20. 몹시= very, really, extremely, terribly
  21. 압수= confiscation, seizure
  22. 개명하다= to change one’s name
  23. 거슬리다= to be unpleasant, offensive, irritating, annoying
  24. 꼬이다 = get messed up, get screwed, get twisted, entangled
  25. 응원하다 =  to cheer, to root for
  26. 동창 = classmate, alumni, school friend, batch-mate
  27. 공과 사를 구분하다 = to keep one’s private and public (professional) matter separate
  28. 호무하다 = be not in the least, be not at all, be not a bit , empty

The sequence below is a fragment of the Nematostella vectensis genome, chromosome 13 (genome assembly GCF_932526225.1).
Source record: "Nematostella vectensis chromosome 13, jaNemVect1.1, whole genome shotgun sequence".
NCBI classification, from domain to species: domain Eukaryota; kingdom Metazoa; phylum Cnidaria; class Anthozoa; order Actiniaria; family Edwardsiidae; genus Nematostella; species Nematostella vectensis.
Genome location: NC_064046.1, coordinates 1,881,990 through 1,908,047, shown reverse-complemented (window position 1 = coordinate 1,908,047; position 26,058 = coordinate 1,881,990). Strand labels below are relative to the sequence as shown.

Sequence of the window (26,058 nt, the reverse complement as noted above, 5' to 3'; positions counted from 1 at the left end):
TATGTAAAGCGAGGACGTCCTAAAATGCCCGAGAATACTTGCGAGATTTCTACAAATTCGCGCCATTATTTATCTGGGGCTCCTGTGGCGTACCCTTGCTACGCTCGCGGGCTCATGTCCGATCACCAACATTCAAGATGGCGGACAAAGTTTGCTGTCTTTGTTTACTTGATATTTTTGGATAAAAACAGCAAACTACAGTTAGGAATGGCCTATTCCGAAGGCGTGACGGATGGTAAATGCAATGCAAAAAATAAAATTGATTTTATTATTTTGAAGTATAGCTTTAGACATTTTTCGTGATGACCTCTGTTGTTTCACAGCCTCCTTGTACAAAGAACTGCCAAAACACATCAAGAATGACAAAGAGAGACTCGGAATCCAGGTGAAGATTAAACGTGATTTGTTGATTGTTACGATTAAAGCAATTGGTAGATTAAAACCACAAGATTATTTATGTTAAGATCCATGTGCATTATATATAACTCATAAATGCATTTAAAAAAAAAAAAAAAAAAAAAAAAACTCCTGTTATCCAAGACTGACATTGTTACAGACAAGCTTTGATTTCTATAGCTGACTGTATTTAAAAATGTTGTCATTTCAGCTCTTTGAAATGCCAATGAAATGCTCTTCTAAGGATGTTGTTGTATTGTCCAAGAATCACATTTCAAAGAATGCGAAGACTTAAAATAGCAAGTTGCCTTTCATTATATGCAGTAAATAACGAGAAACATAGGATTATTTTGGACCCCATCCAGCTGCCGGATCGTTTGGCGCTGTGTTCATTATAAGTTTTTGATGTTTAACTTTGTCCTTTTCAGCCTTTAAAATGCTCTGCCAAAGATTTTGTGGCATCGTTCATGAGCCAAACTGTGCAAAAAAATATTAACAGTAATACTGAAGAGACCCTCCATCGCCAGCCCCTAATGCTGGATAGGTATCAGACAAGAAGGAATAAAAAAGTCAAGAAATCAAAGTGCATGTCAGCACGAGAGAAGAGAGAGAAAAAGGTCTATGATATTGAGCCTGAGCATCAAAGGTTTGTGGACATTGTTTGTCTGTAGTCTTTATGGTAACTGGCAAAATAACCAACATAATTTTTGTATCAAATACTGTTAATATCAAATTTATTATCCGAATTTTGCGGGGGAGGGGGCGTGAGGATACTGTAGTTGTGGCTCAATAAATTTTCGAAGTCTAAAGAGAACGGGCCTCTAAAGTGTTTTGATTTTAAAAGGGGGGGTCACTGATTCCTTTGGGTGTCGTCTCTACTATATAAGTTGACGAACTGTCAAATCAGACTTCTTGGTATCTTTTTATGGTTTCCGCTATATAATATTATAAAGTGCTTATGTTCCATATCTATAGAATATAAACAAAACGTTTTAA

29. 시사회 =  preview (of movies, dramas, books, shows, etc)
  30. 애초에 = at first, in the beginning, primarily, originally
  31. 무리한 =  unreasonable/impractical
  32. 발전 가능성 = development possibility/ possibility for development/progress
  33. 유일한 = one and only, only
  34. 판매 부수 = number of copies sold, circulation
  35. 오싹하다 = to get/have the chills, to be freaked out by something